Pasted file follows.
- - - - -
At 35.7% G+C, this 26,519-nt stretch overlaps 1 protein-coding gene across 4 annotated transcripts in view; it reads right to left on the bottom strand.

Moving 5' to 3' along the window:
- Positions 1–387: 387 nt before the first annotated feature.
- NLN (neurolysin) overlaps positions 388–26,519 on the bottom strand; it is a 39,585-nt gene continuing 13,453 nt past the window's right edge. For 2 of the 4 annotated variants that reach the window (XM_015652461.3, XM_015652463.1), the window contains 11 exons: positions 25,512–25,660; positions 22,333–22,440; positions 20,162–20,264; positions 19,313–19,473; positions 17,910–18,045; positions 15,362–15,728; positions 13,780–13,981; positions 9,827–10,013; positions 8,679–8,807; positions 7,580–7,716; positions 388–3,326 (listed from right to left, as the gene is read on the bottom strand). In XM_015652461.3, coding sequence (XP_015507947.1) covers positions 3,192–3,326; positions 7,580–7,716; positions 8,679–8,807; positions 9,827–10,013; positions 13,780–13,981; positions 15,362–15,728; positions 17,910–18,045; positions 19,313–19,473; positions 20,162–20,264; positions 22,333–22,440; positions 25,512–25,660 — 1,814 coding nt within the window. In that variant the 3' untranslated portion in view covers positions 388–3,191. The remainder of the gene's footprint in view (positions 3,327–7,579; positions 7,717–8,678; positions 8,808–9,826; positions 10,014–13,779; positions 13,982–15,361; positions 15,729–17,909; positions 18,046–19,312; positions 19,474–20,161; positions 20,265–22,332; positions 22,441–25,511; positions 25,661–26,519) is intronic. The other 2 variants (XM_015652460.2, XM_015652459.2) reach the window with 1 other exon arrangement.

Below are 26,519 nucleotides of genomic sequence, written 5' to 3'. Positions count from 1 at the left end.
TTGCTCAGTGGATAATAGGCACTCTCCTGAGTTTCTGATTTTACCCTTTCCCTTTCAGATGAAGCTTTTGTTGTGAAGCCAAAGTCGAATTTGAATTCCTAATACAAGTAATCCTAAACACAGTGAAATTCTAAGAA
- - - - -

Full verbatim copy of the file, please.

At 35.7% G+C, this 26,519-nt stretch overlaps 1 protein-coding gene across 4 annotated transcripts in view; it reads right to left on the bottom strand.

Moving 5' to 3' along the window:
- Positions 1–387: 387 nt before the first annotated feature.
- NLN (neurolysin) overlaps positions 388–26,519 on the bottom strand; it is a 39,585-nt gene continuing 13,453 nt past the window's right edge. For 2 of the 4 annotated variants that reach the window (XM_015652461.3, XM_015652463.1), the window contains 11 exons: positions 25,512–25,660; positions 22,333–22,440; positions 20,162–20,264; positions 19,313–19,473; positions 17,910–18,045; positions 15,362–15,728; positions 13,780–13,981; positions 9,827–10,013; positions 8,679–8,807; positions 7,580–7,716; positions 388–3,326 (listed from right to left, as the gene is read on the bottom strand). In XM_015652461.3, coding sequence (XP_015507947.1) covers positions 3,192–3,326; positions 7,580–7,716; positions 8,679–8,807; positions 9,827–10,013; positions 13,780–13,981; positions 15,362–15,728; positions 17,910–18,045; positions 19,313–19,473; positions 20,162–20,264; positions 22,333–22,440; positions 25,512–25,660 — 1,814 coding nt within the window. In that variant the 3' untranslated portion in view covers positions 388–3,191. The remainder of the gene's footprint in view (positions 3,327–7,579; positions 7,717–8,678; positions 8,808–9,826; positions 10,014–13,779; positions 13,982–15,361; positions 15,729–17,909; positions 18,046–19,312; positions 19,474–20,161; positions 20,265–22,332; positions 22,441–25,511; positions 25,661–26,519) is intronic. The other 2 variants (XM_015652460.2, XM_015652459.2) reach the window with 1 other exon arrangement.

Below are 26,519 nucleotides of genomic sequence, written 5' to 3'. Positions count from 1 at the left end.
TTGCTCAGTGGATAATAGGCACTCTCCTGAGTTTCTGATTTTACCCTTTCCCTTTCAGATGAAGCTTTTGTTGTGAAGCCAAAGTCGAATTTGAATTCCTAATACAAGTAATCCTAAACACAGTGAAATTCTAAGAA